by Jennifer Crow
You wake from dreams of inlaid
mother-of-pearl with your hair
in seaweed tangles and your legs
wound in damp sheets.
A fishy smell percolates
through the apartment,
and the shower tastes like brine.
When you sing to yourself
the neighborhood cats purr on the sill
and the delivery man
whistles from the street. He knocks,
but forgets why because the song
dies on your lips.
Beneath the bus's hum and screech
you hear the susurrus
of waves and distant cries of gulls.
Your clothes constrict -- at work,
during your lunch break you loosen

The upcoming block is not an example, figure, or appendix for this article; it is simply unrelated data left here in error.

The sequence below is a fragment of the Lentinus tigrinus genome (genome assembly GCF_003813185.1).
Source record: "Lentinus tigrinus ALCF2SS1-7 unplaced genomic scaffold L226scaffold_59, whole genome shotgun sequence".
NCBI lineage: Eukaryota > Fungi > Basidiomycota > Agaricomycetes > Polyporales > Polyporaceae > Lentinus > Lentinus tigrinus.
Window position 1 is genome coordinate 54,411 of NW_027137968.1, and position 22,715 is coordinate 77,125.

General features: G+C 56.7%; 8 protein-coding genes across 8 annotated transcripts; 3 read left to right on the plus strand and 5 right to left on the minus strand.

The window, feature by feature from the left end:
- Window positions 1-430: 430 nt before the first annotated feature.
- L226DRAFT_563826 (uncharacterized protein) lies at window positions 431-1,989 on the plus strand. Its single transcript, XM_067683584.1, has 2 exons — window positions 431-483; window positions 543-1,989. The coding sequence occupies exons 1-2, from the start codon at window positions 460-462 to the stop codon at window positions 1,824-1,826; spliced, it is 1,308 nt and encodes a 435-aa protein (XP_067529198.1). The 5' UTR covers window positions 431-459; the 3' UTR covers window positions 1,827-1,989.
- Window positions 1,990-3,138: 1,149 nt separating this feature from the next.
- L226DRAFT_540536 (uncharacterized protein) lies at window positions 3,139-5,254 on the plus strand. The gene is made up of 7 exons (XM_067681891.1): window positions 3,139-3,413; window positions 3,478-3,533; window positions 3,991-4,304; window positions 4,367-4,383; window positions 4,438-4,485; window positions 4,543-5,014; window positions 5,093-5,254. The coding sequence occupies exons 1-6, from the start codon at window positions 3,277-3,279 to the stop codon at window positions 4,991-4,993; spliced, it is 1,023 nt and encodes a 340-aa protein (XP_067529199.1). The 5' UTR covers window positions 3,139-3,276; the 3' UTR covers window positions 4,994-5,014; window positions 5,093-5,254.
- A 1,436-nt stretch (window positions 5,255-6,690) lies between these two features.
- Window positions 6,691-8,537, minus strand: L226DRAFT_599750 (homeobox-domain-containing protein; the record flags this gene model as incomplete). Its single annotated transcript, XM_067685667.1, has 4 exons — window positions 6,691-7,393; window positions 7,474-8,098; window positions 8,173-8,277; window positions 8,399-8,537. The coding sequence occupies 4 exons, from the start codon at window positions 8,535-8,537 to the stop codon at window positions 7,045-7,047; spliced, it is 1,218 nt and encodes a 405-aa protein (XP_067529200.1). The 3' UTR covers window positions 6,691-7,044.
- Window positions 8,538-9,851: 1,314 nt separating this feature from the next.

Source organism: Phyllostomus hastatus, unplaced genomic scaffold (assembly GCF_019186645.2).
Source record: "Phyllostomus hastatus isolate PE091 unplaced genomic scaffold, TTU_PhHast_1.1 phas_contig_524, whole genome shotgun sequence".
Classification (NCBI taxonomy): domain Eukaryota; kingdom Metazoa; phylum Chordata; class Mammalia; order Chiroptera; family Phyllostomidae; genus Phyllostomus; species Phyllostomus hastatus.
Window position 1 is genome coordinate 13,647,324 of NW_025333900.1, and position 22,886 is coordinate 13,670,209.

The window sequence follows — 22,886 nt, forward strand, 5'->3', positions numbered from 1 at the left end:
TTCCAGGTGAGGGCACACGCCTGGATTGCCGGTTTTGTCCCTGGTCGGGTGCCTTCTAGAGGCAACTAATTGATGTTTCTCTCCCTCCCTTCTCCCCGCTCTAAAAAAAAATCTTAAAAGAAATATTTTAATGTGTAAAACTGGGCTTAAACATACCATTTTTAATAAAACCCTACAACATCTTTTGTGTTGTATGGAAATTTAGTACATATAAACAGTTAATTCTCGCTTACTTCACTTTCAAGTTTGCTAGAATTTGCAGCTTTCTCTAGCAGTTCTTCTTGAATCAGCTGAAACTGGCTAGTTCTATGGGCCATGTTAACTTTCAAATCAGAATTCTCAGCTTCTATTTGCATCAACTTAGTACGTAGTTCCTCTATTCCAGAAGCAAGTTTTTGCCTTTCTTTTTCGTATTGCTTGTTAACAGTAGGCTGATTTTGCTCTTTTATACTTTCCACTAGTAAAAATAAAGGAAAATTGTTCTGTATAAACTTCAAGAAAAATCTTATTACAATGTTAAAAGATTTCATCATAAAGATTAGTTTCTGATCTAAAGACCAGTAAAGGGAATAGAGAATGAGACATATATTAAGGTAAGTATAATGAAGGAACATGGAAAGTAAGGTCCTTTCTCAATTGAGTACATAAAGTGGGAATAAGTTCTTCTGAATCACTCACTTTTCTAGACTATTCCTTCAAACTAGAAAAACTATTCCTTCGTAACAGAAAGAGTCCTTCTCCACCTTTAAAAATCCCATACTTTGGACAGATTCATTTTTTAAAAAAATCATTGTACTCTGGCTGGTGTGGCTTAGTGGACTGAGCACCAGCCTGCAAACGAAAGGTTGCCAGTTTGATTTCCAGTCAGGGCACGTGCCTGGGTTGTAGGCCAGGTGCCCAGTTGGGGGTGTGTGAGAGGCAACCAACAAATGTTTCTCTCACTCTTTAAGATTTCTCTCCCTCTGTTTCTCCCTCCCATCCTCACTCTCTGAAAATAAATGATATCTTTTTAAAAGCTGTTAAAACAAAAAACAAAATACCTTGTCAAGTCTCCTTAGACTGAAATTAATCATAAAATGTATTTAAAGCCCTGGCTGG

your blouse past the point of decency
and splash chlorinated water
on flushed cheeks. Behind your reflection
a beach awaits you -- volcanic sands
polished by the tide, and your sisters
weeping for joy in the surf.
As befits her magpie mind, Jennifer Crow is currently
reading several books, including Patricia McKillip's
Song for the Basilisk, Ray Kurzweil's The
Singularity Is Near, and The Age of Louis XIV by
Will and Ariel Durant. She keeps an LJ about her writerly doings here.
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